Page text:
Wintering Waxwings

Living in the North East of Scotland, we are very lucky to be the first part of the UK to become the winter home to flocks of the tufted and brightly tipped Bohemian Waxwings.

Bohemian Waxwings reside and breed in Scandinavia during the summer months where they will raise one brood of on average 5 or 6 chicks every year. As winter approaches some will migrate south when the population gets too big for the food available, to countries where food will be more abundant. Flocks of these stunning starling sized birds start to appear as early October in the North East of Scotland around Aberdeen and having seen lots of stunning photos and tweets about their location (@WaxwingsUK) we decided to go out and look for them!

We stopped at Allenvale Cemetery in Aberdeen on a very dull, wet day. After a good twenty minute wander around the grounds with no success we noticed a couple of others with large camera lenses and made our way over to them. As we approached we could easily see a group of twenty or so waxwings perched in a bare tree.


Waxwings are berry eaters, particularly Rowan berries, which are commonly found within cemetery’s across the UK. They do eat a variety of other fruits and also consume insects, mostly midges and mosquitoes but berries are definitely their favored food.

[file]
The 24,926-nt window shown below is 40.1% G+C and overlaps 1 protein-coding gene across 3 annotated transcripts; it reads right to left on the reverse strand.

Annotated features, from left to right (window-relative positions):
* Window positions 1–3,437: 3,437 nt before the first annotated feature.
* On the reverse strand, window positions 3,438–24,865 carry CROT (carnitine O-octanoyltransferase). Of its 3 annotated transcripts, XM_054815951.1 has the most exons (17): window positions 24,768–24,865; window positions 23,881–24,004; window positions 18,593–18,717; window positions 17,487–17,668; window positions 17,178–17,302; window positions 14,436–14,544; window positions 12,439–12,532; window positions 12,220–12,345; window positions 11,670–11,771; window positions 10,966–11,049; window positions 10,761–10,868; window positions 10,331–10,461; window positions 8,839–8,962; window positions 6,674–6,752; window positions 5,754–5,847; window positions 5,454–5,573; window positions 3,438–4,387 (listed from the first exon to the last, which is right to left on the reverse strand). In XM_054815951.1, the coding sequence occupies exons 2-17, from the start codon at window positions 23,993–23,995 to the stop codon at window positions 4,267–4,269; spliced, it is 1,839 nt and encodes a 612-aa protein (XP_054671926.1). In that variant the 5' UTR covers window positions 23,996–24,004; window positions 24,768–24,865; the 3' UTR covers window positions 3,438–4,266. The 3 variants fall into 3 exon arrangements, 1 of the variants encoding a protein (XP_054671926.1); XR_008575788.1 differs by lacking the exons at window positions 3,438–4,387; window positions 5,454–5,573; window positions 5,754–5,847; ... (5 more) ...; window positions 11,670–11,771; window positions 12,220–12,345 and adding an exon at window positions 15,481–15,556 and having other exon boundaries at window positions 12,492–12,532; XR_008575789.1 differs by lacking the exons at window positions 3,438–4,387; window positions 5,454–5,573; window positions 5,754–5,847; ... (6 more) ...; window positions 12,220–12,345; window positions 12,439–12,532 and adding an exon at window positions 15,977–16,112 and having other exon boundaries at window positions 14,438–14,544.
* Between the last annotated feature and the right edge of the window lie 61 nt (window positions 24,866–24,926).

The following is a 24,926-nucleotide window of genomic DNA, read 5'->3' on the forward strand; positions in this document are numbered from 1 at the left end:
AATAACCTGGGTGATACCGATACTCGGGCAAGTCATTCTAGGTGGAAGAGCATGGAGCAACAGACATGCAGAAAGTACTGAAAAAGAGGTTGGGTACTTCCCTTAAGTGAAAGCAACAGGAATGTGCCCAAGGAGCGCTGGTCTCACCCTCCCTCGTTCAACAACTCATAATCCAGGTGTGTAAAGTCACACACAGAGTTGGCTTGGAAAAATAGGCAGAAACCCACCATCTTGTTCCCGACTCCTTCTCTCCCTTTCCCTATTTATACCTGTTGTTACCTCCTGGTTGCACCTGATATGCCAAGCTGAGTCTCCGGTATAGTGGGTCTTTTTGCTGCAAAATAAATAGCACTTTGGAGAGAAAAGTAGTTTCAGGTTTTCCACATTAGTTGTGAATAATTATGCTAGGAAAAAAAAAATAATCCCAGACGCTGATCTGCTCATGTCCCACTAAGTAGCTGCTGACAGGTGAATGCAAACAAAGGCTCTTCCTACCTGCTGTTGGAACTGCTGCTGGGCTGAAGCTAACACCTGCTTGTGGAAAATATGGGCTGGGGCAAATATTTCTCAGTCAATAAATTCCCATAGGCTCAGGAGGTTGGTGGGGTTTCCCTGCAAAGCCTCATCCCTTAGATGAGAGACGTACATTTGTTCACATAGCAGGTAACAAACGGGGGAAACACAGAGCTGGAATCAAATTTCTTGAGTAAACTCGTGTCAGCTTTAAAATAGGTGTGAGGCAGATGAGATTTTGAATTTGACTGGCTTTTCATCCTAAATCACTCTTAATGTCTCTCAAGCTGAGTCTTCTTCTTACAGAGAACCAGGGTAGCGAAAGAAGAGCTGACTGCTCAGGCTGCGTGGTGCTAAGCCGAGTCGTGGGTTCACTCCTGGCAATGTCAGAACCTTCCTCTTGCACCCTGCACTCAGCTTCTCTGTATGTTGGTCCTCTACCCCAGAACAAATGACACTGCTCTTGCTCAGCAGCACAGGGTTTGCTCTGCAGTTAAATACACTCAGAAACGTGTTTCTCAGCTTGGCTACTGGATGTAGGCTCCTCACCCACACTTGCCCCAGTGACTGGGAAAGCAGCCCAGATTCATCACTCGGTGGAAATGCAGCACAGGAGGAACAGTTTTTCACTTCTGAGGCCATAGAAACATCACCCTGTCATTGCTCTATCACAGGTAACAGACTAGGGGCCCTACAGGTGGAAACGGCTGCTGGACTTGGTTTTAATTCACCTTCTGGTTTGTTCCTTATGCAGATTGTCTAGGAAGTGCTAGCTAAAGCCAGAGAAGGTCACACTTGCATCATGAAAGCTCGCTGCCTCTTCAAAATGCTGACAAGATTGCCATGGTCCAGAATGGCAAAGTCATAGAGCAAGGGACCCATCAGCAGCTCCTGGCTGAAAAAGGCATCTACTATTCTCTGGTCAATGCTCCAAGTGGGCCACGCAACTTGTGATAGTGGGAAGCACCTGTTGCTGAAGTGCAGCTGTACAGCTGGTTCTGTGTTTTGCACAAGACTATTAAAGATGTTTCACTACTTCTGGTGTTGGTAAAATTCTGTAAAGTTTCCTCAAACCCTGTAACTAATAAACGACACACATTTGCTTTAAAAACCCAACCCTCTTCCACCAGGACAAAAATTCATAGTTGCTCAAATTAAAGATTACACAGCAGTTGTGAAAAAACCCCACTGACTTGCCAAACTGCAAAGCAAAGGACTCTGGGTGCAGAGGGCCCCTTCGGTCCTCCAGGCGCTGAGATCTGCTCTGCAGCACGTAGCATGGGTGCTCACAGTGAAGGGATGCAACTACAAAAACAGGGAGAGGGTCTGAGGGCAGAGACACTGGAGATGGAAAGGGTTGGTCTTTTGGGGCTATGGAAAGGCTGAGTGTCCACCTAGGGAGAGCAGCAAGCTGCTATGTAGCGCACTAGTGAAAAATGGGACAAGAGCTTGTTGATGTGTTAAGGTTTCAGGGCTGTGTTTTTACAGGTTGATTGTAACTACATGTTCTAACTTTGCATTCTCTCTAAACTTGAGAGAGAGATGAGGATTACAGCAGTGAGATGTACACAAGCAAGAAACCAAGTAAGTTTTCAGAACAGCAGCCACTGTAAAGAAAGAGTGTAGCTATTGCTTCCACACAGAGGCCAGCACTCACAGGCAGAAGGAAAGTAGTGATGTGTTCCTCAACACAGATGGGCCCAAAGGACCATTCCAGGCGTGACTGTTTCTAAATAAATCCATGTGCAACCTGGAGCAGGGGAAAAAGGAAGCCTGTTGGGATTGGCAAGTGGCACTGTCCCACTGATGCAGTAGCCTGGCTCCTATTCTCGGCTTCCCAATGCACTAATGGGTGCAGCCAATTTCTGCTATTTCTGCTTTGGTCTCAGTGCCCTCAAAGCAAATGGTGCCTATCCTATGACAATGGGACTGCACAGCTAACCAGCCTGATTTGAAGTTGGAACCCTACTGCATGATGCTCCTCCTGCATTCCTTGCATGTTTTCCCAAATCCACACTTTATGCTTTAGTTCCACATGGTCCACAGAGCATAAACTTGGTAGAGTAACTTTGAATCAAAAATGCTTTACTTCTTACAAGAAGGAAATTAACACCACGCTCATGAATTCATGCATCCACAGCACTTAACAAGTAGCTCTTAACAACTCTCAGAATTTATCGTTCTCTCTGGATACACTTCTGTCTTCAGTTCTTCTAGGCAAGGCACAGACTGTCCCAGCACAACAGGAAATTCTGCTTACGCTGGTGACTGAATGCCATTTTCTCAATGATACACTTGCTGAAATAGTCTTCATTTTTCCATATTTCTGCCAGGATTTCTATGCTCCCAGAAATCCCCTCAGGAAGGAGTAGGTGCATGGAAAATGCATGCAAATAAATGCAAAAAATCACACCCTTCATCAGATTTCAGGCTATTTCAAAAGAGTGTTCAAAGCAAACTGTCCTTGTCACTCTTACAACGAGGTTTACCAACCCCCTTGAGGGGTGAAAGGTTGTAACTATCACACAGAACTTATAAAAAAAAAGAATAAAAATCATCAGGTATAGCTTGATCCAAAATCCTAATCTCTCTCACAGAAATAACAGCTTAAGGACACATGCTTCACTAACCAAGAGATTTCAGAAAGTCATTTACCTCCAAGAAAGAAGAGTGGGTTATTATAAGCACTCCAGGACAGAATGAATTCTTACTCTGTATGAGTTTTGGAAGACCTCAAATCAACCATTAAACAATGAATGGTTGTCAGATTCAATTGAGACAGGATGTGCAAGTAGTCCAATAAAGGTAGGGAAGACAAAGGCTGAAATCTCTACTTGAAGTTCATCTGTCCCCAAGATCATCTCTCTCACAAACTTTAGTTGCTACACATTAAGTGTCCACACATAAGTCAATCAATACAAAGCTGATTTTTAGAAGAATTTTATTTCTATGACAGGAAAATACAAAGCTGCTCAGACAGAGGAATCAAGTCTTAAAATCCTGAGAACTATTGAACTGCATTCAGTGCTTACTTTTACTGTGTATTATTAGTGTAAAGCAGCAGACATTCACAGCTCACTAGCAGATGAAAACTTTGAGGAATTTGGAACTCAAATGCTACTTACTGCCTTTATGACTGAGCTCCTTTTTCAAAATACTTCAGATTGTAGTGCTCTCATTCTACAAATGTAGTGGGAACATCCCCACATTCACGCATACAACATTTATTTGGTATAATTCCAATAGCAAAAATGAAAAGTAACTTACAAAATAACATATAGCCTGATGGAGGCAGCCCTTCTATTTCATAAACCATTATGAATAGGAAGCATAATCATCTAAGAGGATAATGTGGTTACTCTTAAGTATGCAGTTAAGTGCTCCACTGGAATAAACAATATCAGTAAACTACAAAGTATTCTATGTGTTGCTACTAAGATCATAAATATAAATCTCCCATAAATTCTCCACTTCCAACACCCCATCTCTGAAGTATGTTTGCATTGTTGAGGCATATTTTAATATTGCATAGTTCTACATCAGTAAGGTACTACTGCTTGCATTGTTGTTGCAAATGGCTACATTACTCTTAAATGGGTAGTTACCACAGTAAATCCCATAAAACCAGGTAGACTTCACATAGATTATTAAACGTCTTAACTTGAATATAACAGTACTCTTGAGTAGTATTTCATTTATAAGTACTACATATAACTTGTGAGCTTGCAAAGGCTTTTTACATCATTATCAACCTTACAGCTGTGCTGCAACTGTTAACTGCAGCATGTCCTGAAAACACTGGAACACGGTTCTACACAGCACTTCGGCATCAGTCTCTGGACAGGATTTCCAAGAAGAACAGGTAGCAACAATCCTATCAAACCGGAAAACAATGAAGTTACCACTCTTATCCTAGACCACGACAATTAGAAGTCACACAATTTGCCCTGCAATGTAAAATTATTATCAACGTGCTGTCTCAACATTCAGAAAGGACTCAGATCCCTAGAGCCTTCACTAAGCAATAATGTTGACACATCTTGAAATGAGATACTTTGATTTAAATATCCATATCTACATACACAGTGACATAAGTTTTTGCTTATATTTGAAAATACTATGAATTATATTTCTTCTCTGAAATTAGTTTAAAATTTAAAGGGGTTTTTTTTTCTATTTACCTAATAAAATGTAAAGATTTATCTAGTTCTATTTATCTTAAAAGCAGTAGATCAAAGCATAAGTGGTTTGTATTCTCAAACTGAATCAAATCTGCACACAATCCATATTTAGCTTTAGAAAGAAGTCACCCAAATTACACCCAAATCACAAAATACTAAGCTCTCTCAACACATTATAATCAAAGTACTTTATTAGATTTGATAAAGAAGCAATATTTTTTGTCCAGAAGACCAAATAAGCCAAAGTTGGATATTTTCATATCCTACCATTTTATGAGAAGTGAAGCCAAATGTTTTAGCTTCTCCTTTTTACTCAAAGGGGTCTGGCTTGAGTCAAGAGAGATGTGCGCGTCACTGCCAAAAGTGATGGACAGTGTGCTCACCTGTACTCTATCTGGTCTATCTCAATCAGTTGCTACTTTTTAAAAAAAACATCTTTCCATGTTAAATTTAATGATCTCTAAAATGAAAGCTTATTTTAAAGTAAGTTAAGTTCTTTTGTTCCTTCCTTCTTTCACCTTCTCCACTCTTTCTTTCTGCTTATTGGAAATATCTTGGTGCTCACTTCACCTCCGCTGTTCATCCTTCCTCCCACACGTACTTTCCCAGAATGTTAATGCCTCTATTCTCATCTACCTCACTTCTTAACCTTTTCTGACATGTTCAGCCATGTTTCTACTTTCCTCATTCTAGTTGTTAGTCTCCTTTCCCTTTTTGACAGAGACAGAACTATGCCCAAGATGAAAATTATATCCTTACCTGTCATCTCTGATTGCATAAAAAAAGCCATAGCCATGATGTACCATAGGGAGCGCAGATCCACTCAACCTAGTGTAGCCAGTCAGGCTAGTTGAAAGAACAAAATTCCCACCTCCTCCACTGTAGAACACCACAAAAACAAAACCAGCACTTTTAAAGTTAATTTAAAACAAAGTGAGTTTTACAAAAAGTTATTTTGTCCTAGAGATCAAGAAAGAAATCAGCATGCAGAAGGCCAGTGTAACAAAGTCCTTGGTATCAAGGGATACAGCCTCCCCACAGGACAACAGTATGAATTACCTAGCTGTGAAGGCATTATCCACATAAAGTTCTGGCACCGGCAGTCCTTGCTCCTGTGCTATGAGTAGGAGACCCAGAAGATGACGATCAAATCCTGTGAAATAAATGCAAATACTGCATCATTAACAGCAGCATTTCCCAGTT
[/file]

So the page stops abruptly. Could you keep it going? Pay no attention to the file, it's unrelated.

They were inactive for 10 minutes before they were scared off across the cemetery by a car parking. They were also very hard to photograph; very high up with little light didn’t make for the best photographs.

We stayed a little longer after the flock took off and had a further look around the area but couldn’t see them so decided to go looking for otters instead. Throughout the winter waxwings move further and further inland on the hunt for more food as larger numbers of them arrive so by December they can be spotted anywhere where there is sufficient food.

A few weeks later as I drove home from a morning watching a Kingfisher in Fife there was a flock of around 50 of them in another bare tree right by the road. I managed to stop slightly further up the road and walk back. This time they were almost at my eye level and a lot closer allowing me to take some close up’s although the light still wasn’t great.

Yet another grey day in Scotland!


Waxwings get their name from the red tips on their white wing feathers which looks like a wax seal at the end of the feather. You can make out the red tips and the lovely yellow tail feathers above.

Another beautiful feature are the elaborately tufted Crest feathers.

They are very charismatic little birds with their red crests, black masked faces, brightly coloured wing tips and tail feathers making them easily identifiable but also magnificent to sit and watch.


They were in the area as there was one bush full of berries right next to the road that they were after. Every time they landed on it a car would pass and they would fly off, circle back round and land at one of three trees close to the bush, make sure it was safe before descending upon the berry bush again to get their fill. It made photographing them difficult as I had to constantly move up and down the road between the trees and the bush but it was amazing to have a front row seat to watch them stuff their faces.